Archaeologists in Ashkelon, Israel, have revealed the country’s largest Roman-era basilica, or public building. Constructed during the first century B.C., the monumental structure dates to the reign of Herod the Great, a Judean king immortalized in the Bible as a murderous tyrant. (The BBC and Live Science note that most historians believe the infamous tale of his so-called massacre of the innocents is fictional.)
Rossella Tercatin of the Jerusalem Post reports that researchers from the Israel Antiquities Authority (IAA) excavated the 2,000-year-old basilica while conducting renovations at Tel Ashkelon National Park. Per a statement, the project seeks to restore the building to its former glory, allowing the public to roam three imposing halls lined with opulent marble columns and sculptures.
This isn’t the first time that scholars have unearthed the basilica’s remains: As excavation leader Rachel Bar-Natan tells the Post, British archaeologist John Garstang, who led an expedition on behalf of the Palestinian Exploration Fund in the 1920s, initially discovered the structure but decided to cover it up again.
Archaeologists returned to the area in 2008, when the first of two recent excavations began. After the second dig concluded in 2018, the Israel Nature and Parks Authority (INPA) partnered with the IAA, the city of Ashkelon and the Leon Levy Foundation to reconstruct the historic site, which is also home to an odeon, or small theater.
“Garstang had already calculated the dimensions of the building,” Bar-Natan tells the Post. “And seeing the remains of the marble columns, made with materials imported from Asia Minor, he had suggested that the basilica dated back to the time of [Herod], since historian Josephus described how the king built a colonnaded hall and other structures in the city.”
According to Haaretz’s Ruth Schuster, coins discovered in the basilica’s foundations pinpoint its construction to Herod’s reign, which spanned 37 to 4 B.C. The edifice measured roughly 360 feet long and 130 feet wide, with a colonnade, or row of columns, standing some 40 feet tall. Like other pre-Christian basilicas in the Greco-Roman world, it served as a civic rather than religious center and consisted of three parts: a central space and two side halls.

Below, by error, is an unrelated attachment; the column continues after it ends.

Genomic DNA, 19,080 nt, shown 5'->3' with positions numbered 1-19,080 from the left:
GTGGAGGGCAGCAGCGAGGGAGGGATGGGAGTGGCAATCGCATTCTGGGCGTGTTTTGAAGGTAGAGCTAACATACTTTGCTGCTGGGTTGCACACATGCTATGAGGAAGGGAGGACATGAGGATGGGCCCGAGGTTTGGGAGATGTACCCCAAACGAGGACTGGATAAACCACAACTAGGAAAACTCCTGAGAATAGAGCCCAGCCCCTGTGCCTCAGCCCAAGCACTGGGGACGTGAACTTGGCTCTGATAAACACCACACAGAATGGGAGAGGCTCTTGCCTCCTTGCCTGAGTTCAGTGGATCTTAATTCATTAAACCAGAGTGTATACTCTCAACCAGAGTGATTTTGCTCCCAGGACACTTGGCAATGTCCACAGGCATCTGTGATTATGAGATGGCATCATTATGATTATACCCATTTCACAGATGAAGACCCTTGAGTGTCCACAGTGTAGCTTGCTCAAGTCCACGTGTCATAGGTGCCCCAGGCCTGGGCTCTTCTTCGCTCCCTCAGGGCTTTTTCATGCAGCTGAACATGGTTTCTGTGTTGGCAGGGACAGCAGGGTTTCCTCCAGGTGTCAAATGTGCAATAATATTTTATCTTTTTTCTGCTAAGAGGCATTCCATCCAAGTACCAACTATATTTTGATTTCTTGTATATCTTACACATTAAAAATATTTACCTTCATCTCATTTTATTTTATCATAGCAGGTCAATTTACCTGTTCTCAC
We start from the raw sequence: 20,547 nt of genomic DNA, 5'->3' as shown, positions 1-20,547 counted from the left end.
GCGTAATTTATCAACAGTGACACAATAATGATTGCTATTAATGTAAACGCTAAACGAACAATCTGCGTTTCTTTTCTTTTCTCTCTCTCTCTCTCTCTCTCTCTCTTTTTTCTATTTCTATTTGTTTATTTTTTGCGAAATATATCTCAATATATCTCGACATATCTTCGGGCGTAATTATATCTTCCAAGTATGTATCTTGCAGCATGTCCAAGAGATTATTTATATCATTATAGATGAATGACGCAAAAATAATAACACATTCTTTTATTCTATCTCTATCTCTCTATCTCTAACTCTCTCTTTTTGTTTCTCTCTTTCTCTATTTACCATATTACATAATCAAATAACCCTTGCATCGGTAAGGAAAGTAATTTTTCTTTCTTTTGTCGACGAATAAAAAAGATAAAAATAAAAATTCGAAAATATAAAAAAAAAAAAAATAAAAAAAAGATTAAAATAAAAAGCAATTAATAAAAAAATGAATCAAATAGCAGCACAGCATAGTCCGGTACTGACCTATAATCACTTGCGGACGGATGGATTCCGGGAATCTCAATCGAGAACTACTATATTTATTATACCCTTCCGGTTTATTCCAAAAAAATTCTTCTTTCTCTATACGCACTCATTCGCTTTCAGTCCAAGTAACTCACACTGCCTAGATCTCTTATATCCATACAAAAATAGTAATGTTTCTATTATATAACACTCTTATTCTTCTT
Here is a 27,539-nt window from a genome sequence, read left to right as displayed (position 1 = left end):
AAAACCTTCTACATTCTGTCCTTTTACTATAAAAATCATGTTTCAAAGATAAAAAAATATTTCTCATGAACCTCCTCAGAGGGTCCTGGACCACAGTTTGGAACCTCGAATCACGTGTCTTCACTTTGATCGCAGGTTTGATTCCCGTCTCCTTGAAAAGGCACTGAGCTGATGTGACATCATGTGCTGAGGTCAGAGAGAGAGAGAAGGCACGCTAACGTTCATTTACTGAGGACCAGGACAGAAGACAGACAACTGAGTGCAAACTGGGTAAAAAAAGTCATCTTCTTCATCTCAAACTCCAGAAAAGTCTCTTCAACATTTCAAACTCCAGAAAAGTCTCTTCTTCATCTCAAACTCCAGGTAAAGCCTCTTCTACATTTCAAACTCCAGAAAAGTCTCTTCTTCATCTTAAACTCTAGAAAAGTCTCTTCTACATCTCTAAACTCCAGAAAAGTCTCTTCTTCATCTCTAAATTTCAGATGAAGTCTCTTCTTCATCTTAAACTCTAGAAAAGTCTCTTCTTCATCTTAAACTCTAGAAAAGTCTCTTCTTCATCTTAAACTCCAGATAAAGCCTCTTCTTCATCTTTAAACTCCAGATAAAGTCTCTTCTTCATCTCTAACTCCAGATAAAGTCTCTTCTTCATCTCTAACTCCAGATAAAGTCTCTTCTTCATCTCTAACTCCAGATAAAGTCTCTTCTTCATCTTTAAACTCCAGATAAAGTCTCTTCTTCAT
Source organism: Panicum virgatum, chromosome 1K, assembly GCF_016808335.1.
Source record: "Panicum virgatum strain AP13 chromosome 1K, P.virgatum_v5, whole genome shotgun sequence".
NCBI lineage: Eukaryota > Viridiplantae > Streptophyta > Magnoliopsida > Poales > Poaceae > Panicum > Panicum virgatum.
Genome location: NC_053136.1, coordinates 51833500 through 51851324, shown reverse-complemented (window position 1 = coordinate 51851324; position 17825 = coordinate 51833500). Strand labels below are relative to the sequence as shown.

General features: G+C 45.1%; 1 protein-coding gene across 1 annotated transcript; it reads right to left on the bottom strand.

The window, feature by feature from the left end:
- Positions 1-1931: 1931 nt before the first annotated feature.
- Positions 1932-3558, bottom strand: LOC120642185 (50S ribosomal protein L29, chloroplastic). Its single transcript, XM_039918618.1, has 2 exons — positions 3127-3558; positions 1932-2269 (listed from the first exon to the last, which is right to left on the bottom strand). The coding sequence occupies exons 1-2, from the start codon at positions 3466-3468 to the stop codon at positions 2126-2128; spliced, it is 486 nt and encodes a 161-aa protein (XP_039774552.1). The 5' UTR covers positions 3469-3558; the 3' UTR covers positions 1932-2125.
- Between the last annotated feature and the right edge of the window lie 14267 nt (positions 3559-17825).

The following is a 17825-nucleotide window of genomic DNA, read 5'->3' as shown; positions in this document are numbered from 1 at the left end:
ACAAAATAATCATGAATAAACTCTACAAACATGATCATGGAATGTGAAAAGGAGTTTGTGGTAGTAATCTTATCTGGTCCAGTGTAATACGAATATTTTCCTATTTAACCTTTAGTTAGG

Interestingly, the researchers found that the basilica’s marble architectural features date to the late second century A.D., when the Severan dynasty ruled the Roman Empire. Per the statement, marble columns and capitals engraved with depictions of plants and the Roman eagle once flanked the building’s halls; towering statues of victory goddess Nike, condemned Titan Atlas and Egyptian deity Isis-Tyche, among other figures, lined its walls. In total, scholars have recovered nearly 200 objects crafted out of marble imported from Asia Minor.
“You can see in your mind’s eye ships laden with marble, sailing to Ashkelon,” IAA archaeologist Saar Ganor tells Haaretz.
In 363 A.D., a powerful earthquake along the Dead Sea fault inflicted heavy damage on the basilica, which was subsequently abandoned. A few centuries later, under the Abbasid (750–1258 A.D.) and Fatimid (909–1171 A.D.) caliphates, inhabitants of the area repurposed some of the building’s marble as part of new construction projects.
Officials hope that visitors will soon be able to experience the basilica in its pre-earthquake glory. Planned renovations include placing restored columns around the basilica and filling in the structure’s dilapidated floor.
“The Ashkelon National Park is one of the most important ancient sites, both in Israel and in the world, and time and time again it emerges as one of the most visited sites in the country,” says Ashkelon Mayor Tomer Glam in the statement. “… I am convinced that the restoration and conservation work in the park, the new archaeological discoveries, and the development work—including new accessible paths—will contribute significantly to the park’s natural beauty.”
Editor's Note, June 9, 2021: This article has been updated with additional information on the biblical King Herod.